Drug Warriors Kidnap and Sexually Assault a Woman After Getting Permission From a Dog
Jacob Sullum Dec. 19, 2013 12:40 pm
In a case eerily similar to David Eckert's humiliating ordeal at the hands of cops in Deming, New Mexico, a federal lawsuit charges U.S. Border Patrol agents with subjecting a U.S. citizen to six hours of degrading and fruitless body cavity searches based on an alleged alert by a drug-sniffing dog.
First the agents strip-searched the plaintiff, examining her anus and vagina with a flashlight. Finding nothing, they took her to the University Medical Center of El Paso, where they forced her to take a laxative and produce a bowel movement in their presence. Again they found no evidence of contraband. At this point one of their accomplices, a physician named Christopher Cabanillas, ordered an X-ray, which likewise found nothing suspicious. Then the plaintiff "endured a forced gynecological exam" and rectal probing at the hands of another doctor, Michael Parsa. Still nothing. Finally, Cabanillas ordered a CT scan of the plaintiff's abdomen and pelvis, which found no sign of illegal drugs. "After the CT scan," the complaint says, "a CBP [Customs and Border Patrol] agent presented Ms. Doe with a choice: she could either sign a medical consent form, despite the fact that she had not consented, in which case CBP would pay for the cost of the searches; or if she refused to sign the consent form, she would be billed for the cost of the searches." She refused, and later the hospital sent her a bill for $5,000, apparently the going rate for sexual assault and gratuitous radiological bombardment.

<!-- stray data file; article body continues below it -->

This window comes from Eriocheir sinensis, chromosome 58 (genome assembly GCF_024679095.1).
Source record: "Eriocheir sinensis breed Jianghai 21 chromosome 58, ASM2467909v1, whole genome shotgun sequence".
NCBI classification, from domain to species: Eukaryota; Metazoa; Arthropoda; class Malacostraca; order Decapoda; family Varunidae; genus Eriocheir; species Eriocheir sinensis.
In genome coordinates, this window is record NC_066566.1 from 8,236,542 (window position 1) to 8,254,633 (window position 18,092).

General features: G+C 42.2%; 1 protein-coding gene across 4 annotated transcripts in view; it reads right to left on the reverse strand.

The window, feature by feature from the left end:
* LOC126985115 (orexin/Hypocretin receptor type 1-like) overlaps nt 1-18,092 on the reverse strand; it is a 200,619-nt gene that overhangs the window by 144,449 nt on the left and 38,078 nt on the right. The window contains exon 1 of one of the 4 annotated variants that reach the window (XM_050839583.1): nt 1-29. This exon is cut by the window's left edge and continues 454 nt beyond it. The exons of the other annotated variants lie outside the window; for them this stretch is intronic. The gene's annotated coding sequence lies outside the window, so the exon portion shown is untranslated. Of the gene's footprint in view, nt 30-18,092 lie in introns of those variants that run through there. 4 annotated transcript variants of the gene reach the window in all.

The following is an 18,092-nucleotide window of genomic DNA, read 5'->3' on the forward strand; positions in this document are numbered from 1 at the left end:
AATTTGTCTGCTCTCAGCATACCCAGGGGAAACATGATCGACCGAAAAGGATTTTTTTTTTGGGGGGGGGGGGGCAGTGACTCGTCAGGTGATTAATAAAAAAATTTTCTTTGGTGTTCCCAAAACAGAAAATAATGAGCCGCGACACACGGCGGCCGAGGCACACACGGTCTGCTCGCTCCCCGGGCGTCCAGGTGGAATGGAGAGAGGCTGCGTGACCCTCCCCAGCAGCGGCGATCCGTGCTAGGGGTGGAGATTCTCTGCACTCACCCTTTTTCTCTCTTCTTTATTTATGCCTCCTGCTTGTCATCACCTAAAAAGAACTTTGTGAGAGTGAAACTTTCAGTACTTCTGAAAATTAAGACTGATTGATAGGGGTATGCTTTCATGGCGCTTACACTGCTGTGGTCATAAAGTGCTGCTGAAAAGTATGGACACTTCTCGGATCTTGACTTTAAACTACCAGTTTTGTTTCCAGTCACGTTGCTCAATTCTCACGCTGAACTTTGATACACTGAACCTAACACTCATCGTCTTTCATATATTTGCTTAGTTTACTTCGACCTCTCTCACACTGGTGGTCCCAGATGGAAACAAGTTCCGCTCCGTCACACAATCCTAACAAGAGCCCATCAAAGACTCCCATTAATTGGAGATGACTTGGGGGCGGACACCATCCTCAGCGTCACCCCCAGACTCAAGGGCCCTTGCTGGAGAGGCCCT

During the car ride to the Medical Center, Ms. Doe asked if the agents had awarrant. One of them responded that they did not need a warrant....
Medical Center policy L-13 on searches by hospital personnel does not permit an invasion of a person’s body for purposes of a search without either consent or a search warrant. However, in practice, the Medical Center staff and CBP agents routinely conduct invasive cavity searches without a warrant, consent or sufficient suspicion to justify the searches. When Ms. Doe expressed dismay about the unreasonable searches she suffered, a Medical Center employee responded that these procedures were routinely followed when an individual is brought in by CBP agents. The employee also told Ms. Doe that what happened to her was not invasive.
Yaaaay for state sanctioned rape.